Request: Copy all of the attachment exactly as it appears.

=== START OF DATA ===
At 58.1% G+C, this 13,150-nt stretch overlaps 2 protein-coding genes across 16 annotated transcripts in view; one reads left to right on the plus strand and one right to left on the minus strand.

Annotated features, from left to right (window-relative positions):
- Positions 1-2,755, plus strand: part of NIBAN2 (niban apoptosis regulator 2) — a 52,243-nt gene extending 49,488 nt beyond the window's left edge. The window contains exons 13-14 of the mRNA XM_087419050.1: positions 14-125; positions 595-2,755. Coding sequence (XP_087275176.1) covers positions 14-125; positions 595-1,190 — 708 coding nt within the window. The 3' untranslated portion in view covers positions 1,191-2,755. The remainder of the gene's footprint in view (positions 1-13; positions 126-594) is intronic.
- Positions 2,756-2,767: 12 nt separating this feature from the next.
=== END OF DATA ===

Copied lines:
At 58.1% G+C, this 13,150-nt stretch overlaps 2 protein-coding genes across 16 annotated transcripts in view; one reads left to right on the plus strand and one right to left on the minus strand.

Annotated features, from left to right (window-relative positions):
- Positions 1-2,755, plus strand: part of NIBAN2 (niban apoptosis regulator 2) — a 52,243-nt gene extending 49,488 nt beyond the window's left edge. The window contains exons 13-14 of the mRNA XM_087419050.1: positions 14-125; positions 595-2,755. Coding sequence (XP_087275176.1) covers positions 14-125; positions 595-1,190 — 708 coding nt within the window. The 3' untranslated portion in view covers positions 1,191-2,755. The remainder of the gene's footprint in view (positions 1-13; positions 126-594) is intronic.
- Positions 2,756-2,767: 12 nt separating this feature from the next.